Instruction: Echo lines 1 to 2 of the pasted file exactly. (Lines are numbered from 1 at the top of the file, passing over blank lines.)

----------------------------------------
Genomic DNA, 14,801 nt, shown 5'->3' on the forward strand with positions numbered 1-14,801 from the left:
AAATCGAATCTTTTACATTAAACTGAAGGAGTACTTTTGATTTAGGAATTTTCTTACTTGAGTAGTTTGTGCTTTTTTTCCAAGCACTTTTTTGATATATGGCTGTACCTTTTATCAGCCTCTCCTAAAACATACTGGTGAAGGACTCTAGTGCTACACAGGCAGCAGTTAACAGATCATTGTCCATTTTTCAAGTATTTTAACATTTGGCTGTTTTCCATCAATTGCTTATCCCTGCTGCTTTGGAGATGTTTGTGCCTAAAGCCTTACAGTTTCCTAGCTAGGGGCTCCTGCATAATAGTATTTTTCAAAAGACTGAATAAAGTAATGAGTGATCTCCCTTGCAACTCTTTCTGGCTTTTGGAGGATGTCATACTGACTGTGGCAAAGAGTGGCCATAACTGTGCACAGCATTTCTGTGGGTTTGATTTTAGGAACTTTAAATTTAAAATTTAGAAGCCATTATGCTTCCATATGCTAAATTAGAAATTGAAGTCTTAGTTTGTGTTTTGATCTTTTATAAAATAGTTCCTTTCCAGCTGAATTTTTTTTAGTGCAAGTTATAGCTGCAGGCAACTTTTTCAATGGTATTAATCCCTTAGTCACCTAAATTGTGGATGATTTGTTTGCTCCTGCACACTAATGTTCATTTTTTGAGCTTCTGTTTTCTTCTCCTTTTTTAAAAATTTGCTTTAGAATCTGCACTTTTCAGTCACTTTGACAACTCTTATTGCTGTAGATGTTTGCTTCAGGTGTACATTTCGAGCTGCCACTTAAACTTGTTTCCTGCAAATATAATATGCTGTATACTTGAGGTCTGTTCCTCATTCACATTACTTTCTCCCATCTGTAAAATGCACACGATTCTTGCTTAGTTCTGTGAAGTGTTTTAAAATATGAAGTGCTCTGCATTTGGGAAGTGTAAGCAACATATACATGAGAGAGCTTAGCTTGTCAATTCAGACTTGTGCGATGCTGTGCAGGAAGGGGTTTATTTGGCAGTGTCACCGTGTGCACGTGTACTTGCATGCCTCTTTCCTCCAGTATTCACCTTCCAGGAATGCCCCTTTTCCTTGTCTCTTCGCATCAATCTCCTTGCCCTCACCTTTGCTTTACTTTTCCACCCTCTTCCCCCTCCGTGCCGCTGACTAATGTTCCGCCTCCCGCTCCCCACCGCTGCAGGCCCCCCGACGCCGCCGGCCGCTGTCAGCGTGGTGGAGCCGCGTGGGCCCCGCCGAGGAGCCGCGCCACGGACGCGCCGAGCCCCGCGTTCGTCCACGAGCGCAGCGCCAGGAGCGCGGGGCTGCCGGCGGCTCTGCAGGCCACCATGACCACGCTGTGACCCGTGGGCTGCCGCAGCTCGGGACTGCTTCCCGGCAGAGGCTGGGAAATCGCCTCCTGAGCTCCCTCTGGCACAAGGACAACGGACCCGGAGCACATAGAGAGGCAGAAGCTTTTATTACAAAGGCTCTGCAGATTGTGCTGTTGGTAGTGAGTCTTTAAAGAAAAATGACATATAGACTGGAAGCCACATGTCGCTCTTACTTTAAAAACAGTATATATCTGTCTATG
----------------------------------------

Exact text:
Genomic DNA, 14,801 nt, shown 5'->3' on the forward strand with positions numbered 1-14,801 from the left:
AAATCGAATCTTTTACATTAAACTGAAGGAGTACTTTTGATTTAGGAATTTTCTTACTTGAGTAGTTTGTGCTTTTTTTCCAAGCACTTTTTTGATATATGGCTGTACCTTTTATCAGCCTCTCCTAAAACATACTGGTGAAGGACTCTAGTGCTACACAGGCAGCAGTTAACAGATCATTGTCCATTTTTCAAGTATTTTAACATTTGGCTGTTTTCCATCAATTGCTTATCCCTGCTGCTTTGGAGATGTTTGTGCCTAAAGCCTTACAGTTTCCTAGCTAGGGGCTCCTGCATAATAGTATTTTTCAAAAGACTGAATAAAGTAATGAGTGATCTCCCTTGCAACTCTTTCTGGCTTTTGGAGGATGTCATACTGACTGTGGCAAAGAGTGGCCATAACTGTGCACAGCATTTCTGTGGGTTTGATTTTAGGAACTTTAAATTTAAAATTTAGAAGCCATTATGCTTCCATATGCTAAATTAGAAATTGAAGTCTTAGTTTGTGTTTTGATCTTTTATAAAATAGTTCCTTTCCAGCTGAATTTTTTTTAGTGCAAGTTATAGCTGCAGGCAACTTTTTCAATGGTATTAATCCCTTAGTCACCTAAATTGTGGATGATTTGTTTGCTCCTGCACACTAATGTTCATTTTTTGAGCTTCTGTTTTCTTCTCCTTTTTTAAAAATTTGCTTTAGAATCTGCACTTTTCAGTCACTTTGACAACTCTTATTGCTGTAGATGTTTGCTTCAGGTGTACATTTCGAGCTGCCACTTAAACTTGTTTCCTGCAAATATAATATGCTGTATACTTGAGGTCTGTTCCTCATTCACATTACTTTCTCCCATCTGTAAAATGCACACGATTCTTGCTTAGTTCTGTGAAGTGTTTTAAAATATGAAGTGCTCTGCATTTGGGAAGTGTAAGCAACATATACATGAGAGAGCTTAGCTTGTCAATTCAGACTTGTGCGATGCTGTGCAGGAAGGGGTTTATTTGGCAGTGTCACCGTGTGCACGTGTACTTGCATGCCTCTTTCCTCCAGTATTCACCTTCCAGGAATGCCCCTTTTCCTTGTCTCTTCGCATCAATCTCCTTGCCCTCACCTTTGCTTTACTTTTCCACCCTCTTCCCCCTCCGTGCCGCTGACTAATGTTCCGCCTCCCGCTCCCCACCGCTGCAGGCCCCCCGACGCCGCCGGCCGCTGTCAGCGTGGTGGAGCCGCGTGGGCCCCGCCGAGGAGCCGCGCCACGGACGCGCCGAGCCCCGCGTTCGTCCACGAGCGCAGCGCCAGGAGCGCGGGGCTGCCGGCGGCTCTGCAGGCCACCATGACCACGCTGTGACCCGTGGGCTGCCGCAGCTCGGGACTGCTTCCCGGCAGAGGCTGGGAAATCGCCTCCTGAGCTCCCTCTGGCACAAGGACAACGGACCCGGAGCACATAGAGAGGCAGAAGCTTTTATTACAAAGGCTCTGCAGATTGTGCTGTTGGTAGTGAGTCTTTAAAGAAAAATGACATATAGACTGGAAGCCACATGTCGCTCTTACTTTAAAAACAGTATATATCTGTCTATG